Dr. James reflects on decade as Canada Research Chair
Dr. April James recently completed a ten-year term as Canada Research Chair in Watershed Analysis and Modeling at Nipissing University. The NU News sat down with Dr. James to reflect on her contributions over the past decade.
When did your initial term begin?
I arrived in North Bay in July 2010, that’s when I started at Nipissing University. Before that, I was an assistant professor at North Carolina State University in Raleigh, NC. I had been in the U.S. on and off for about 15 years and worked as a professional scientist. I did a graduate degree in South Carolina after finishing my degree here in Canada and then I worked at the Lawrence Berkeley National Laboratory in California doing research full-time. I returned to Canada to get a PhD at McGill University in Montreal and then I went back to the States for a post-doctoral research position. I got my first job as an Assistant Professor in the Department of Forestry and Environmental Resources at North Carolina State University.
I held the Tier II Canada Research Chair in Watershed Analysis and Modeling for a total of 10 years. In the fifth year in 2014, I was able to reapply with support from the University. At the end of the fourth year in 2014, the University supported my proposal to renew and I was able reapply to the federal government for this funding and I was awarded another five-year term.
What type of research did you conduct during your time as a Canada Research Chair?
By training, I’m a hydrologist so my research group examines physical hydrological processes that control how water moves through our watersheds from the landscape into wetlands, streams, rivers or lakes. We’re all about how water moves, the flow paths it takes and how long it takes to arrive into the aquatic environment. This kind of basic information also supports studies of water quality. Water quality is affected by the pathway water takes, what it picks up along the way and how long it sits in different parts of the landscape (both surface and subsurface). It’s also very relevant to human impact on landscapes.
What was a highlight for you during your experience as a Canada Research Chair?
The Canada Research Chair (CRC) program is a national strategy to make Canada one of the world’s top countries in research and development. It invests a lot of money to attract and retain researchers in Canada. For example it attracted me back from the U.S.. As a CRC candidate, when we apply for this funding, we are applying with the university to win funding from the federal government. So those funding packages that get put together, when approved, support some amazing opportunities that might not otherwise be offered elsewhere.
One of the things we did with the funding was purchase equipment for our laboratory that allowed us to analyze water for ratios of oxygen and hydrogen, different isotopes (or different versions) of oxygen and hydrogen in the water molecule. This allows us to better understand water movement. Another thing we were able to do with the funding was conduct high frequency monitoring of weather and water conditions on Lake Nipissing. We’ve been doing that for five or six years now and it helps to investigate in-lake processes - not only what happens on the landscape, but what happens within our lakes.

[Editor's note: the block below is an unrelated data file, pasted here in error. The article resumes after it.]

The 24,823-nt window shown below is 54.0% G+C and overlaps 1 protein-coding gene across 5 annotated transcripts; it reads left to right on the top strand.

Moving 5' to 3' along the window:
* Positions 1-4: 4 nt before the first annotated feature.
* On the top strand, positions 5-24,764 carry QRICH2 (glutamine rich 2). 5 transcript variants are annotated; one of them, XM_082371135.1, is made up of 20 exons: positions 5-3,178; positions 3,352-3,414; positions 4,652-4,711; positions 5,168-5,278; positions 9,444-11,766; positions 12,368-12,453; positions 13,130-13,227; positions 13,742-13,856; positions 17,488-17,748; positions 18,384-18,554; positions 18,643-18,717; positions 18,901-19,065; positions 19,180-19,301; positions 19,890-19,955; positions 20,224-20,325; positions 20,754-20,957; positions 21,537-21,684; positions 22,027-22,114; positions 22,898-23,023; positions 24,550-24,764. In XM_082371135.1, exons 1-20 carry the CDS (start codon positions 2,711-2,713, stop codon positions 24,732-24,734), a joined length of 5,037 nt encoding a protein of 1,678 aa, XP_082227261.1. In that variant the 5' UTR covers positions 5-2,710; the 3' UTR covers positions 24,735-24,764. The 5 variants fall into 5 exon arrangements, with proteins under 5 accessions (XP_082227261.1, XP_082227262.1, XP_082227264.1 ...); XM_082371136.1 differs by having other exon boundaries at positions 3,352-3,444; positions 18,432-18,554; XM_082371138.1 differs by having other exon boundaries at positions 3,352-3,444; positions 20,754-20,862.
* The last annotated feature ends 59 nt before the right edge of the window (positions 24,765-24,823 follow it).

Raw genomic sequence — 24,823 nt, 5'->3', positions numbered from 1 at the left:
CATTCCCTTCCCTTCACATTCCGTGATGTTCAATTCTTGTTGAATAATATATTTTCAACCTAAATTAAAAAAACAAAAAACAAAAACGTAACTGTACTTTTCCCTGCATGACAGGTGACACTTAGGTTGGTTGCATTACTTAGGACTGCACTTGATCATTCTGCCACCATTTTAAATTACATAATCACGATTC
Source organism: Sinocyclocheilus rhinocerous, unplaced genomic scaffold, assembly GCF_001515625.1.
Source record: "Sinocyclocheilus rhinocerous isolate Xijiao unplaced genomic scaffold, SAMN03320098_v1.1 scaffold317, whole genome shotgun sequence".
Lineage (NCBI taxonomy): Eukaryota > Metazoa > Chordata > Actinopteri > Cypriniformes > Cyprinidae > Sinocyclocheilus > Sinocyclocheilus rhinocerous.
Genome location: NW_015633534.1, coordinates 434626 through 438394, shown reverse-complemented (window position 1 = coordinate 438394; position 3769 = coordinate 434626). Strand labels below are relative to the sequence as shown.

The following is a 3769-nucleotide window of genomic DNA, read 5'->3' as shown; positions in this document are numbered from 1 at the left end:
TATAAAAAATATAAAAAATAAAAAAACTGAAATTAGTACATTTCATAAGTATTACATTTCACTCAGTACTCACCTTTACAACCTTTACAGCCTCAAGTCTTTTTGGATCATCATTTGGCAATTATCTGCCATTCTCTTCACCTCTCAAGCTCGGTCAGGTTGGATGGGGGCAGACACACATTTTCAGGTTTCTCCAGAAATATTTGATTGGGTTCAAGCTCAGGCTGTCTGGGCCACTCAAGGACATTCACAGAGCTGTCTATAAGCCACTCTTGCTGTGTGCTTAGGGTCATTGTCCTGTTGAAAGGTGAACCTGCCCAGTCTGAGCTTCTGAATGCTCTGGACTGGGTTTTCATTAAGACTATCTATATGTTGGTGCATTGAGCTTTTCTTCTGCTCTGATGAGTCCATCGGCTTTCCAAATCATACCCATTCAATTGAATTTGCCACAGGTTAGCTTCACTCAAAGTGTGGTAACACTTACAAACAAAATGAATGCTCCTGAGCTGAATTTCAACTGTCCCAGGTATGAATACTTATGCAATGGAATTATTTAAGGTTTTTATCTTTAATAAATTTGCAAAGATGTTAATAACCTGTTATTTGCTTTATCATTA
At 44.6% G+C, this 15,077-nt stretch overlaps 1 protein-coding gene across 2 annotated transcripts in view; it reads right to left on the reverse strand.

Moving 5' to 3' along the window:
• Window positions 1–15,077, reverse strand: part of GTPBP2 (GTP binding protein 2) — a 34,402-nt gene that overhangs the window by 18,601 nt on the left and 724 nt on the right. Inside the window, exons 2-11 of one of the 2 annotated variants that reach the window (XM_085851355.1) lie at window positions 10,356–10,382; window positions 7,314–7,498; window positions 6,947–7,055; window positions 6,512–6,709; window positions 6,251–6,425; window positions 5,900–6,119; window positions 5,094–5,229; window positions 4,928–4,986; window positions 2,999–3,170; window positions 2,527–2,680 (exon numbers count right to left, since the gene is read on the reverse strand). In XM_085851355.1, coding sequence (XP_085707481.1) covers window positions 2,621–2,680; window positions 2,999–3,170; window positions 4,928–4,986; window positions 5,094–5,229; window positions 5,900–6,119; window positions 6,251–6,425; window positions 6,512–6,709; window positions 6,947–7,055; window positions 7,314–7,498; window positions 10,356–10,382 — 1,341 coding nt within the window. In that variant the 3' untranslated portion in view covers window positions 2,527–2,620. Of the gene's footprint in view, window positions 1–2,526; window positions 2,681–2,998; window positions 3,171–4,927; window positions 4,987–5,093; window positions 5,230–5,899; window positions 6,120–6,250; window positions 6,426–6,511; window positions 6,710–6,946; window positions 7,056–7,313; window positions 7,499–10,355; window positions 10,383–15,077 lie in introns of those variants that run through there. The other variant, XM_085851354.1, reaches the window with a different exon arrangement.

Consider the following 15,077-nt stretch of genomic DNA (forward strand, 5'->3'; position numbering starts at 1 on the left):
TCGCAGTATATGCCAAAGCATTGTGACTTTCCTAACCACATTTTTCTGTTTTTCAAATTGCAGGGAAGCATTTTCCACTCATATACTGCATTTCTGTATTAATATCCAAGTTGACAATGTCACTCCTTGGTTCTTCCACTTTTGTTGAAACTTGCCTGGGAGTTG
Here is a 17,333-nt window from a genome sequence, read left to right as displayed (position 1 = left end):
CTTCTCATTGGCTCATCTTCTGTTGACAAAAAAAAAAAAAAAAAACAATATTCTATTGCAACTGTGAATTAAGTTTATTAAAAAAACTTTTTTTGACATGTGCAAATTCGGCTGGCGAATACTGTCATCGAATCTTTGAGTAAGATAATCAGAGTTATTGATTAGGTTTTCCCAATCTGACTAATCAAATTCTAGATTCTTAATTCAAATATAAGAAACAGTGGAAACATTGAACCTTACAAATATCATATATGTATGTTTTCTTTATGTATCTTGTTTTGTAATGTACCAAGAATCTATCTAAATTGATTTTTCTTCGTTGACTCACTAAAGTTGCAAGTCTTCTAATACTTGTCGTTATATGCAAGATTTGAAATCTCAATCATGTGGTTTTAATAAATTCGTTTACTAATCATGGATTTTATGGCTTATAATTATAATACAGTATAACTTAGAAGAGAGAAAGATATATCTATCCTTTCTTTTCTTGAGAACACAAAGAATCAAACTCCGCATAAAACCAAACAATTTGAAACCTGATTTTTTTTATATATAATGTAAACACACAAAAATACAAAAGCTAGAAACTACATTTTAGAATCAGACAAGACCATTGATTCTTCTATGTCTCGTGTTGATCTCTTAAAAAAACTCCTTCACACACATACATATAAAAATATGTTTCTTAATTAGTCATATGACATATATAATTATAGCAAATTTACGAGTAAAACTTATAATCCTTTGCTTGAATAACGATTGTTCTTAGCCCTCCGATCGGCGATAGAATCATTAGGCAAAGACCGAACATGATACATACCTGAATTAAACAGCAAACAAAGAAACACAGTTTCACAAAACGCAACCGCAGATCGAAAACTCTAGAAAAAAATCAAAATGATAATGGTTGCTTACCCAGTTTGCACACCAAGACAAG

The Canada Research Chair Program also allowed us to purchase a new 24-foot research vessel, essentially a 24-foot boat that allows us to safely go out on Lake Nipissing during the ice-off season, a fairly large body of water, and deploy floating buoys that include a suite of instruments that collected all of these high-frequency or continuous measurements of what’s happening in the water column from temperature, to dissolved oxygen, to other water quality measures.
What influenced you to become a Canada Research Chair?
I saw the advertisement for the Canada Research Chair Program that was put out by Nipissing University a couple years ahead of when I arrived and I applied because I grew up in Sudbury. It was a very attractive chance to come back to Canada and work in my field as a professor and to do research in Northeastern and Central Ontario, and that to me was really quite exciting.
How does the Canadian Research Chair Program benefit Nipissing University and the community?
A lot of the research projects that we’ve been developing aim to partner with local organizations including the North Bay-Mattawa Conservation Authority, the provincial Ministry of Environment, Conservation and Parks, as well as other researchers at Nipissing and other universities. We were particularly focused over the last five to six years on studying how phosphorous and weather conditions can be contributing factors to the occurrence of harmful algae blooms in local lakes. Some of the work that we are doing focuses on Callander Bay which is the drinking water source for the municipality of Callander.
The CRC award, in partnership with matching funding from Nipissing University, has allowed us to support graduate students in the Masters of Environmental Studies/Masters in Environmental Sciences joint graduate program. It gives us a chance to do research together, to get students involved, to get them doing research in the field, and working on some of these interesting data-sets, and to give them new opportunities to do research here in northeastern Ontario. All of that was really facilitated by the Canada Research Chair Program and chair that I have held over the last ten years.